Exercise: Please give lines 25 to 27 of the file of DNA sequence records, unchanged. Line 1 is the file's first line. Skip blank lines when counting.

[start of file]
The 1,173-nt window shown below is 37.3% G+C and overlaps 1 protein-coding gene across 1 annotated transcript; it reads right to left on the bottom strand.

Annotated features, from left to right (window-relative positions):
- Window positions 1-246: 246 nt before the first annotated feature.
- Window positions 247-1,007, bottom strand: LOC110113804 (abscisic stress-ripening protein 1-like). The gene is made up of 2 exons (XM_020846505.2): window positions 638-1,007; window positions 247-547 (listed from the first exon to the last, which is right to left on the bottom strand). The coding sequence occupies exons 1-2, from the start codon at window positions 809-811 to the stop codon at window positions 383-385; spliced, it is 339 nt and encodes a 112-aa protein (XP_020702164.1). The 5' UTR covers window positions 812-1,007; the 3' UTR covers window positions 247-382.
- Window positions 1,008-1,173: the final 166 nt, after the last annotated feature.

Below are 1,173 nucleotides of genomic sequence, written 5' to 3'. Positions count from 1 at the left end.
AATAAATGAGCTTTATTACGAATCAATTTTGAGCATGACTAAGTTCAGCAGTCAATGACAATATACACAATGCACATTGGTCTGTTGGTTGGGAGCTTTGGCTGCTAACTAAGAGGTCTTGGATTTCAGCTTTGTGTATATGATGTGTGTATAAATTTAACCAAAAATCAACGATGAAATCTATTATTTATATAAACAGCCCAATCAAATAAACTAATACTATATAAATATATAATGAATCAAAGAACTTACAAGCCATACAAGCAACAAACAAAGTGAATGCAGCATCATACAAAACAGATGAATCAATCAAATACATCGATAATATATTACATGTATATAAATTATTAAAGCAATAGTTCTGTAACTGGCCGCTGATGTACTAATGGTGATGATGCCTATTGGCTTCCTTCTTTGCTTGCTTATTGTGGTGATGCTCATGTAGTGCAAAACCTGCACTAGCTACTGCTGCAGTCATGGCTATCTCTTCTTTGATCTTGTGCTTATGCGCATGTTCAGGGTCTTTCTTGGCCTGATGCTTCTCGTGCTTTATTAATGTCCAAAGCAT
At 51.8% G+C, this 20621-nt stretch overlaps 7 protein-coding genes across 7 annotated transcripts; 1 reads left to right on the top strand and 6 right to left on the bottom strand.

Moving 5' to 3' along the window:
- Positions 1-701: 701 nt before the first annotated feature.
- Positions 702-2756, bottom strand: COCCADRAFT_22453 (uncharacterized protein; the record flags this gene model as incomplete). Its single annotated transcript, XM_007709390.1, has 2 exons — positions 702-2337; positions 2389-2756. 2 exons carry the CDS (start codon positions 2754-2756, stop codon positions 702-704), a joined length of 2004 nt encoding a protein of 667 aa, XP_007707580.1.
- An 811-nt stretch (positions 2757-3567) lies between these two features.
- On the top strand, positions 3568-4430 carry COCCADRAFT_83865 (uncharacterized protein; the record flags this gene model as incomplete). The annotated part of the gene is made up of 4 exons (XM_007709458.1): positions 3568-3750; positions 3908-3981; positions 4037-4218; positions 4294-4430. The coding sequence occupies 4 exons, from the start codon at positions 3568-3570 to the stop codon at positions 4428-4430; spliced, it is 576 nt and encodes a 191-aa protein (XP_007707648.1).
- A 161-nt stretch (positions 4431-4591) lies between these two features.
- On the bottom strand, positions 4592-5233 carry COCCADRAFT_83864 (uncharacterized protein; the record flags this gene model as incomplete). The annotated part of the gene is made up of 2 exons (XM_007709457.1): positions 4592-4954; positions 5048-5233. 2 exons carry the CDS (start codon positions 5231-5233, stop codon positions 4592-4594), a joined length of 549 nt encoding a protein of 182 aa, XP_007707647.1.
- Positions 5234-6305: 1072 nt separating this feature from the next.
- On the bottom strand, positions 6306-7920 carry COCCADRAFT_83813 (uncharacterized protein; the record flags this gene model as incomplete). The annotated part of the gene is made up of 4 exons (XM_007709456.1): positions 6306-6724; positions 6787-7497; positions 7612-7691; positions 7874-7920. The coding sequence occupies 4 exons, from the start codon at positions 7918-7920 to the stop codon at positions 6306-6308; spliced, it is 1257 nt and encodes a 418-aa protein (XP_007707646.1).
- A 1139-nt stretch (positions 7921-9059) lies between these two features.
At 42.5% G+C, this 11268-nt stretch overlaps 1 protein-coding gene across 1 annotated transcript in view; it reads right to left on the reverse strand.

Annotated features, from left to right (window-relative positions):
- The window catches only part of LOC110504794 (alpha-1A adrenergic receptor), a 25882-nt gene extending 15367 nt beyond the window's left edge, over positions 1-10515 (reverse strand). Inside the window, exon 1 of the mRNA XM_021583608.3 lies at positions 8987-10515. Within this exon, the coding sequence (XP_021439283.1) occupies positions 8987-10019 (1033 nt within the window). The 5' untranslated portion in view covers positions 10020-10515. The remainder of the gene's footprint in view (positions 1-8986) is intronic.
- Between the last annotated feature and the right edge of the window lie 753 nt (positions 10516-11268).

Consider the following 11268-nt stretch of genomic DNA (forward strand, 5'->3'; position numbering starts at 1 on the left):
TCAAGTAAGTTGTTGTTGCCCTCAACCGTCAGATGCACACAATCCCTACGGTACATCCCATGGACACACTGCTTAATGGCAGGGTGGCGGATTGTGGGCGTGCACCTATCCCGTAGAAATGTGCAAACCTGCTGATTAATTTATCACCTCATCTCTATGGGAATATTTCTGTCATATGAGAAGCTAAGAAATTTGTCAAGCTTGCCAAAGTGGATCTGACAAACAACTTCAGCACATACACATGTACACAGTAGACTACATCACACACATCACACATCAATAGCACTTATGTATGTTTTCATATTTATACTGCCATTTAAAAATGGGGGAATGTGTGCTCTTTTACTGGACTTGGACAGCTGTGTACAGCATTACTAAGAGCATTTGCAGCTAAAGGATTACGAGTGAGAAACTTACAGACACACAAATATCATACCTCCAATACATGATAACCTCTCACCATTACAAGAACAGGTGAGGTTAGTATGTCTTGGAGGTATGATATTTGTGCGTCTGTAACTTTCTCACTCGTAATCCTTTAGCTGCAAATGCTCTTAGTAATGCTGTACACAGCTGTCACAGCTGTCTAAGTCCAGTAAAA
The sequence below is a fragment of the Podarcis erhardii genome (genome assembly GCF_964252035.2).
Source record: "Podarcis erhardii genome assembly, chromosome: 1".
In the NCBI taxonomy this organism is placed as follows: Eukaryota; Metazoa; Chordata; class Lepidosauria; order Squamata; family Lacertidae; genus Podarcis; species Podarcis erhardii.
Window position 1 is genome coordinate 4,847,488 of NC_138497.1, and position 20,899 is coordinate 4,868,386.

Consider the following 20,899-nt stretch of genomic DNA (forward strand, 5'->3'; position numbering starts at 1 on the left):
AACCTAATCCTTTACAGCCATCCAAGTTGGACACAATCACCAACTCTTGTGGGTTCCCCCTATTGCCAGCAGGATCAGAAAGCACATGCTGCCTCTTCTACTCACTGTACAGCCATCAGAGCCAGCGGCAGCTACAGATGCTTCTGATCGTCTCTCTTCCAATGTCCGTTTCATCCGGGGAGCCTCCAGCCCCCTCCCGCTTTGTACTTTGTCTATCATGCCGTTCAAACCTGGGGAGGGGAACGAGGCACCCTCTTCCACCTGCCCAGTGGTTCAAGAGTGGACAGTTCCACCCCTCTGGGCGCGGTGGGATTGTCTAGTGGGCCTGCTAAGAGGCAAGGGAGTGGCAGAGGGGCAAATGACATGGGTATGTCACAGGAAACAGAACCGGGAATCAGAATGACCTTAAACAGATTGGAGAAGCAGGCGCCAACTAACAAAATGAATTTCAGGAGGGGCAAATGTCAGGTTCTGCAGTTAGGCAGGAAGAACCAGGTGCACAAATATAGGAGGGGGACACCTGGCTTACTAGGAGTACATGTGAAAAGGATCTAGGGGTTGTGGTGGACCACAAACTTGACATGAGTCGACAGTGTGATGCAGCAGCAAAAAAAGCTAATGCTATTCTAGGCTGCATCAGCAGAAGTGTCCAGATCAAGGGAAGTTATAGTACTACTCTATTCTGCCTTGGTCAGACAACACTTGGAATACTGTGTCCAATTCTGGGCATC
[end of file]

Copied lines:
The sequence below is a fragment of the Podarcis erhardii genome (genome assembly GCF_964252035.2).
Source record: "Podarcis erhardii genome assembly, chromosome: 1".
In the NCBI taxonomy this organism is placed as follows: Eukaryota; Metazoa; Chordata; class Lepidosauria; order Squamata; family Lacertidae; genus Podarcis; species Podarcis erhardii.